by R. Gil Student
I. Calculating the End
For a long time, I struggled to understand how classical Bible commentators could be so wrong. Many of them attempted to calculate when mashiach would come based on the biblical prophecies. Rav Sa’adia Gaon (Emunos Ve-Dei’os 8:3) says that mashiach will come 1335 years after Daniel’s prophecy. If that prophecy was said in 327 BCE, then mashiach should have come in 1008. Basing himself on Rav Sa’adia Gaon’s calculation but interpreting slightly differently, Rashi (Dan. 7:25) explains that mashiach would come 1335 years after 64 CE, i.e. in 1399. Rambam (Iggeres Teiman, ch. 3, ed. Kafach pp. 48-49) writes that his family tradition is that mashiach would come in 1210. These are only some of the many specific predictions/interpretations of mashiach’s arrival. All those times have come and gone but mashiach isn’t here. How could they be so wrong?
II. The Importance of Interpretation
Perhaps the answer lies in the nature of biblical prophecy. The Torah promises those leaving Egypt that “And I will bring you to the land concerning which I lifted up My hand to give it to Avraham, Yitzchak, and Ya’akov; and I will give it you for a heritage” (Ex. 6:8). The Gemara (Bava Basra 119b) sees in this verse a hint to the future punishment of the generation that left Egypt. The Torah uses the word “morashah, heritage” and not “yerushah, inheritance” because that generation would be punished, after the sin of the Golden Calf, to die in the desert.
Rav Avigdor Nebenzahl (Haggadah Yerushalayim Be-Mo’adeha, pp. 229-236) asks a basic question on this understanding. When this promise was made, while the Jews were still in Egypt, they had not yet sinned at the Golden Calf. They still had the free will to refrain from committing that sin. Why did the prophecy already include their punishment for something they may not even do?
Rav Nebenzahl answers with an important concept of prophecy: The meaning of a prophecy can be determined by human action. He does not mean that prophecy is infinitely ambiguous but that it can have multiple meanings that will only be clarified depending on what people merit. The verse above could have meant simply that the land would be an inheritance for the generation that left Egypt and entered Israel. However, they were not worthy and therefore it ended up meaning that the land would be a heritage.
III. Ambiguous Prophecies
Other prophecies are similarly ambiguous. For example, God’s promise to Avraham that “your descendants will be a stranger in a land that is not theirs, and shall serve them; and they shall afflict them four hundred years” (Gen. 15:13). The four hundred years could have started from the beginning of the servitude but God had mercy on the enslaved Jews and counted from Yitzchak’s birth (Rashi, Ex. 12:40). The prophecy was ambiguous and future events determined its meaning.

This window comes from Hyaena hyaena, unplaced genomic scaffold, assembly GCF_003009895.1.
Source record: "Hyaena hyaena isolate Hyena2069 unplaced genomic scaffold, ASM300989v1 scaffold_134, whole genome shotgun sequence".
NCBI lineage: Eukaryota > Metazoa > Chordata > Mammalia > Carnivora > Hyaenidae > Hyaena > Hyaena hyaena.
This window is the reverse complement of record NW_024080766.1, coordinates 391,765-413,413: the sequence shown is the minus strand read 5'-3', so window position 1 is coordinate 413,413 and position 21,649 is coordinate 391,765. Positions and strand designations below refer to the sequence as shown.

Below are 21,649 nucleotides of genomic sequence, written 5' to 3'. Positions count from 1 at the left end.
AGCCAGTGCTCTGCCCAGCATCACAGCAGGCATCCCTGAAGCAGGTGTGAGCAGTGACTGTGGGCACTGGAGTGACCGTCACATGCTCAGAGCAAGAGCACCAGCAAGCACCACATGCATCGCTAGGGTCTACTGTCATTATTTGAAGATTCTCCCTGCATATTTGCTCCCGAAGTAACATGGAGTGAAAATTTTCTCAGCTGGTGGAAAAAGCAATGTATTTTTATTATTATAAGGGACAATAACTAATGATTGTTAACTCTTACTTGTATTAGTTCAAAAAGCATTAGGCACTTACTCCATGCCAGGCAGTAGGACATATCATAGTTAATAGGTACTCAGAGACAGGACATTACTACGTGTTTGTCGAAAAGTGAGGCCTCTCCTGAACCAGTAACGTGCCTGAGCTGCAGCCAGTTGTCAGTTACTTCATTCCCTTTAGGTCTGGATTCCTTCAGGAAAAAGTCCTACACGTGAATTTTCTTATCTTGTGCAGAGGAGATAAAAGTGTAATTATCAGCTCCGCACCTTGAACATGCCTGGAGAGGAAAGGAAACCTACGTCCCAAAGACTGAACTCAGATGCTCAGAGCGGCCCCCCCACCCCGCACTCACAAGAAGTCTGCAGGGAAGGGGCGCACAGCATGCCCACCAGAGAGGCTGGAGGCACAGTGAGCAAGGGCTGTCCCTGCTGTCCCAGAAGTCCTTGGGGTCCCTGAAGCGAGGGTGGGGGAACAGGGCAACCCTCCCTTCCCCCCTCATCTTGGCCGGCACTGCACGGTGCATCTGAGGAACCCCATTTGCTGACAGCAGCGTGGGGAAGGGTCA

Some commentators interpret Yishayahu’s prophecies of redemption as referring to the times of Chizkiyahu in the First Temple. Others interpret them as referring to the Second Temple period, although the standard interpretation is that they discuss the final redemption. The Talmud (Sanhedrin 98a) says that God wanted to make Chizkiyahu the mashiach but decided against because he did not praise God sufficiently. This Talmudic statement seems to imply that the prophecies could have referred to Chizkiyahu and his generation but because they were not fully worthy, the prophecies refer to a later time. Again, we see the indeterminacy of prophecy and the importance of later behavior in shaping the fulfillment of the prophecies.
Similarly, Rav Nebenzahl explains that the year in which mashiach arrives is another ambiguous prophecy. Later behavior determines when we merit his arrival, and therefore defines the true interpretation of the prophecy. Rashi was correct in his interpretation but it was only one of many possible interpretations. Rav Yisrael Salanter famously said that when mashiach arrives, we will understand the meaning of the prophecies. Rav Nebenzahl adds to this by explaining that the prophecies lie in intentional ambiguity, to allow for future behavior to determine the specific outcome.
This approach offers caution to those who try to prove the truth of biblical prophecies from their fulfillment. If an ambiguous prophecy’s interpretation is only determined retroactively, the fulfillment has little predictive value. The goalposts keep moving until we score.
However, we should not overstate the case. Even if details are ambiguous, some bigger points are quite clear. The return of Jews to the land of Israel and the subsequent flourishing of the land are clear. The Talmud (Sanhedrin 94a) interprets the verse “But you, mountains of Israel, you shall shoot forth your branches, and yield your fruit to My people Israel” (Eze. 36:8) as the greatest, most obvious sign of redemption. Unlike biblical prophecies, this Talmudic passage leaves little room for ambiguity. While details and timeframes of prophecies remain uncertain by design, general trends can be recognized that confirm the ancient predictions.